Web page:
Corporation tax is payable 9 months after the company’s year end and a company tax return must be filed 12 months after year end.
As a shareholder of the company, you are also entitled to receive dividends which are distributed from the company profits after corporation tax.
The first £2000 dividends are tax free, and above that dividend tax is payable through your self-assessment tax return.
Sole traders pay Class 2 NI contributions of £2.95 per week and Class 4 contributions on profits above a certain threshold (£8,424 for 2018/19). At the time of writing, the Government have plans to abolish Class 2 NIC. This is currently on hold until at least April 2019, but Class 2 NIC may well be scrapped.
In a limited company, both Employees and Employers National Insurance (at 12% and 13.8% respectively) is payable on directors’ salaries and bonuses above a certain threshold (£8,424 for 2018/19).
A limited company must prepare annual accounts (also known as statutory accounts) at the end of the financial year. These are filed with HMRC as part of the company tax return. A set of annual accounts must also be sent to Companies House and these can be see by the public – depending on the size of the company the amount of information required in the Companies House version can be very limited .
A limited company must also file an annual Confirmation Statement with Companies House – this includes information about the directors, shareholders and registered office.
Further information about limited company tax can be found here.
Sole traders are not required to keep or file accounts but if you are operating as a sole trader, you will need to keep a record of your income and expenses in order to complete your self-assessment tax return.
Incorporating your business presents a couple of additional advantages, which are not always obvious:
While there is more paperwork associated with running a limited company, it doesn’t have to be particularly complicated, particularly if you use an accounting firm experienced in supporting limited companies. Find out about our services for freelancers and contractors
You can, for example if you want to downsize or simplify your business. A word of warning though, there are certain procedures involved with closing a limited company and these need to be followed correctly.
There will also be tax considerations, for example capital gains tax on cash you extract from the company, for which you should seek the professional advice of an accountant.
Yes, but you will need to be prepared for HMRC to ask questions. For example, you must be able to demonstrate that you are not using the arrangement to avoid tax, such as getting around being VAT registered for one of the businesses.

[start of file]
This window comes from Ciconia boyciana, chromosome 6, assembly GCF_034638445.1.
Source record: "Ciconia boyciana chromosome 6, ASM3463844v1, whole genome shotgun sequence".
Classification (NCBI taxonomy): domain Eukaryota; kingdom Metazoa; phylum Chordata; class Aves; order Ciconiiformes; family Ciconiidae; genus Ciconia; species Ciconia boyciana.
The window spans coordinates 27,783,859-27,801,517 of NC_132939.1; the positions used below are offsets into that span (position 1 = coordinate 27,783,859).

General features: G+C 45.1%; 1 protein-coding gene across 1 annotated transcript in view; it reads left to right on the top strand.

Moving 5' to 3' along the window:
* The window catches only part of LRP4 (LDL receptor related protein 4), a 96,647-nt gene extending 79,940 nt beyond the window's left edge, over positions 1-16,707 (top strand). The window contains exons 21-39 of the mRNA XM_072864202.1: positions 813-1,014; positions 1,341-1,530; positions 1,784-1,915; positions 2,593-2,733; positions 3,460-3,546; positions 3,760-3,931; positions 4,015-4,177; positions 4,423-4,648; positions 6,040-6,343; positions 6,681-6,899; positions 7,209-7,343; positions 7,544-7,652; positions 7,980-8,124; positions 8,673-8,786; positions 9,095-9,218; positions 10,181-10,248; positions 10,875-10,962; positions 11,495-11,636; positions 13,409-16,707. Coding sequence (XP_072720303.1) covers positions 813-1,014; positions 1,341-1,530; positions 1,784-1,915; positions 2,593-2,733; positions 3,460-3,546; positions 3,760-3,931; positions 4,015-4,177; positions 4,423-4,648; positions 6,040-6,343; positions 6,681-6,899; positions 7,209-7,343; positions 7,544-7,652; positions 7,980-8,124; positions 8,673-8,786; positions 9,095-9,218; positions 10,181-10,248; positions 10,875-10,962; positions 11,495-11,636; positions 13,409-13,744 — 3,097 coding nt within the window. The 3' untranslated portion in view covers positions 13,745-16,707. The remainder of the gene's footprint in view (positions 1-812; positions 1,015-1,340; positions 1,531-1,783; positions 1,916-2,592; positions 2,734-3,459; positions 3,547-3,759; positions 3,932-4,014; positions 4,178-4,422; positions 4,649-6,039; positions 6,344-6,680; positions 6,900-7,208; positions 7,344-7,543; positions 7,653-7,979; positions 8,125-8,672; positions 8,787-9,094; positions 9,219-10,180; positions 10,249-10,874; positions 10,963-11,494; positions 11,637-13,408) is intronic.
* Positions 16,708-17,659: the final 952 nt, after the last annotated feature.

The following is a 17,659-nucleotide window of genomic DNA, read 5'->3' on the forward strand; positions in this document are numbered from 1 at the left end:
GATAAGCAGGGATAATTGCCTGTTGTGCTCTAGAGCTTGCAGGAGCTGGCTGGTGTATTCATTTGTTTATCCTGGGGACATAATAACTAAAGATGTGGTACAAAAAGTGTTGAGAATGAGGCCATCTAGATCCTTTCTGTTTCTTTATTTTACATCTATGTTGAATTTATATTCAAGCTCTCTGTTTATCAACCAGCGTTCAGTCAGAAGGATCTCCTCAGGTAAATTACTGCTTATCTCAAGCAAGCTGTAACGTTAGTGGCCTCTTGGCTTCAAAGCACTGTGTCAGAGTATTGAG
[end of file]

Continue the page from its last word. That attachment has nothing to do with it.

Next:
Using an umbrella company can be reassuring, especially if you are just embarking on a contracting career. All the legal, employment, tax and contractual obligations are taken care of so all you really have to worry about is your assignments. – just make sure you are using a legitimate umbrella company that is an FCSA member..
You’ll also benefit from employment rights and you will be covered by the umbrella company’s insurances.
With an umbrella company, essentially you relinquish control – it is up to you whether you see this as a good or a bad thing!
With umbrella company payroll, the key thing to remember is that there is a difference between the umbrella assignment rate and rate you are paid.
The umbrella assignment rate is the amount paid by the agency or client to the umbrella company to cover all the costs of the services delivered, and the umbrella company’s profit margin.
The pay rate is uplifted by the agency or client to cover all of the costs of employing the worker, including Employers National Insurance, Apprenticeship Levy, Employers Pension Contributions and holiday pay, as well as the umbrella company operating costs and margin.
After these costs have been covered, what is left is the gross pay, from which PAYE tax and Employees NI are calculated and deducted.
It may well be that when you start as a contractor, working through an umbrella company is a great option in the short term. After a while, you may decide that you want more control over your affairs, and possibly look to expand. That is where a limited company may be the solution.
When you leave an umbrella company it’s essentially like giving notice as you would in any employment. Before you leave, you should ensure the umbrella company pays you for any outstanding work and pays out any retained holiday pay. You should also request a P45.
New assignments and contracts will be in your company’s name – you will need to ensure that the contracts you enter into give you the freedom and flexibility you are looking for.
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If you need a little help to find the right accountancy service, don’t worry.